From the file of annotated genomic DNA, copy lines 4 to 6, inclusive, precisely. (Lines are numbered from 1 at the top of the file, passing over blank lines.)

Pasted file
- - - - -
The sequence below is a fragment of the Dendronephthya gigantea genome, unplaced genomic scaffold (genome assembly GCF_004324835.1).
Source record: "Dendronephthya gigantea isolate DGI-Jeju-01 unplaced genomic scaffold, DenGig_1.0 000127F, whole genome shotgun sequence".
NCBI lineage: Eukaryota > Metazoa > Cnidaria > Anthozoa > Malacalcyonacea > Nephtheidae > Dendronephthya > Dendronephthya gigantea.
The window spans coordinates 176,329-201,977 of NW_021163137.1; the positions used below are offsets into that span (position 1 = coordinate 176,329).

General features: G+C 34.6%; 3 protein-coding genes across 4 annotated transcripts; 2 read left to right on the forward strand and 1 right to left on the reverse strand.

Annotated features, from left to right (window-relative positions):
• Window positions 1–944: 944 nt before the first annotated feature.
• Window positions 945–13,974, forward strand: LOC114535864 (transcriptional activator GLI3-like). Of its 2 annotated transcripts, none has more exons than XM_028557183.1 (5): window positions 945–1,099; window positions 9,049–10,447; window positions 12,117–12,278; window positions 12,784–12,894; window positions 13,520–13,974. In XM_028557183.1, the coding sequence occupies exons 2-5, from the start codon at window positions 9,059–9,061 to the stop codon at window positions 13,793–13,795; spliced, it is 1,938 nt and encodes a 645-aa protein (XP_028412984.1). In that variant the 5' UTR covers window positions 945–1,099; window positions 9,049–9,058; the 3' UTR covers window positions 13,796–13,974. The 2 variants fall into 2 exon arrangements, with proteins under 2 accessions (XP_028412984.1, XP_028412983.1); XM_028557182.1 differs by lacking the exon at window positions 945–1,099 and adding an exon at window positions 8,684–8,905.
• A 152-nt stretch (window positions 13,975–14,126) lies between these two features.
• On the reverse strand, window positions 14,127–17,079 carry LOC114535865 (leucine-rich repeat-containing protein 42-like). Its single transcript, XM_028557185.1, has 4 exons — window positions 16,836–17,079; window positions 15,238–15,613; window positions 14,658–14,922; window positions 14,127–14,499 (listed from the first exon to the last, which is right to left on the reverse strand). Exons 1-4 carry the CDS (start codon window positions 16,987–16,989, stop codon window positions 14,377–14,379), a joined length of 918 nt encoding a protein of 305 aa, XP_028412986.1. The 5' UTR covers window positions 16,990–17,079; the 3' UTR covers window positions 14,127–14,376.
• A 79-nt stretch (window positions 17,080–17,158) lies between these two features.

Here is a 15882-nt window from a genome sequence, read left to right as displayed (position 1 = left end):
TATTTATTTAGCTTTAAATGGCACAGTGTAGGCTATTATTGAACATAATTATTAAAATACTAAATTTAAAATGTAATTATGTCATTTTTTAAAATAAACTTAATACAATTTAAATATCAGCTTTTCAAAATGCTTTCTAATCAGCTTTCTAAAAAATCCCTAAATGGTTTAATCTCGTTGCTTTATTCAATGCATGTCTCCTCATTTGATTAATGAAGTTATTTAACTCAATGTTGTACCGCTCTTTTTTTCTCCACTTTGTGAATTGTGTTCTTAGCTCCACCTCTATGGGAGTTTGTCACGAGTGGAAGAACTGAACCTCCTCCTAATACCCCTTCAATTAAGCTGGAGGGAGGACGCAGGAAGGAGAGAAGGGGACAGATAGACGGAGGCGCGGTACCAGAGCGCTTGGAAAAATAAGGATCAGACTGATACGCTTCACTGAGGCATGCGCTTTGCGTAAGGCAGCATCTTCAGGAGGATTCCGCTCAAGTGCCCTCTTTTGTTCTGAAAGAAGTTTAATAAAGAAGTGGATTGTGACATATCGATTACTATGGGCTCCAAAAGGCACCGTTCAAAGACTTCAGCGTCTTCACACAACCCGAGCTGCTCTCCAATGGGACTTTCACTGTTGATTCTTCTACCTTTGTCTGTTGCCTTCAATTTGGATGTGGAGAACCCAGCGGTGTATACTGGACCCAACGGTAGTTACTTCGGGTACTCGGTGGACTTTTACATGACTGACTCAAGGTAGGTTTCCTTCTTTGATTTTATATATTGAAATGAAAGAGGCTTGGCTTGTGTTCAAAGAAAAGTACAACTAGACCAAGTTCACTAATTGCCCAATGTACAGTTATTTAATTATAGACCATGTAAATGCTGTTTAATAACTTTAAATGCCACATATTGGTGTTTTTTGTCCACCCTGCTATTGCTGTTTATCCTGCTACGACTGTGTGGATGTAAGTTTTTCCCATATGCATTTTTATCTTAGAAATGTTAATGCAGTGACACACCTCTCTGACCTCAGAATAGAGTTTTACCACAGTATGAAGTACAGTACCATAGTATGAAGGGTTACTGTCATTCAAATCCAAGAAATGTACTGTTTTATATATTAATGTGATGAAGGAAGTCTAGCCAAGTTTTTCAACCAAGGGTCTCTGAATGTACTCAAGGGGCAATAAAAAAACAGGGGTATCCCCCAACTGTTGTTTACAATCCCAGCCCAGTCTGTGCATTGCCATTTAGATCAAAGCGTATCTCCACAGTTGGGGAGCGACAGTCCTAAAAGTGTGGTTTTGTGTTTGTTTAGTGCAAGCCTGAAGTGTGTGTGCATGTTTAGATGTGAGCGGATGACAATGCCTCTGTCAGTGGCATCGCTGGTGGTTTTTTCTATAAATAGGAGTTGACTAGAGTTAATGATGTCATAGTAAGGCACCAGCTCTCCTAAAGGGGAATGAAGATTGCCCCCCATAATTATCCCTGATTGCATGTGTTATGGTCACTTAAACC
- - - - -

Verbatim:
The window spans coordinates 176,329-201,977 of NW_021163137.1; the positions used below are offsets into that span (position 1 = coordinate 176,329).

General features: G+C 34.6%; 3 protein-coding genes across 4 annotated transcripts; 2 read left to right on the forward strand and 1 right to left on the reverse strand.

Annotated features, from left to right (window-relative positions):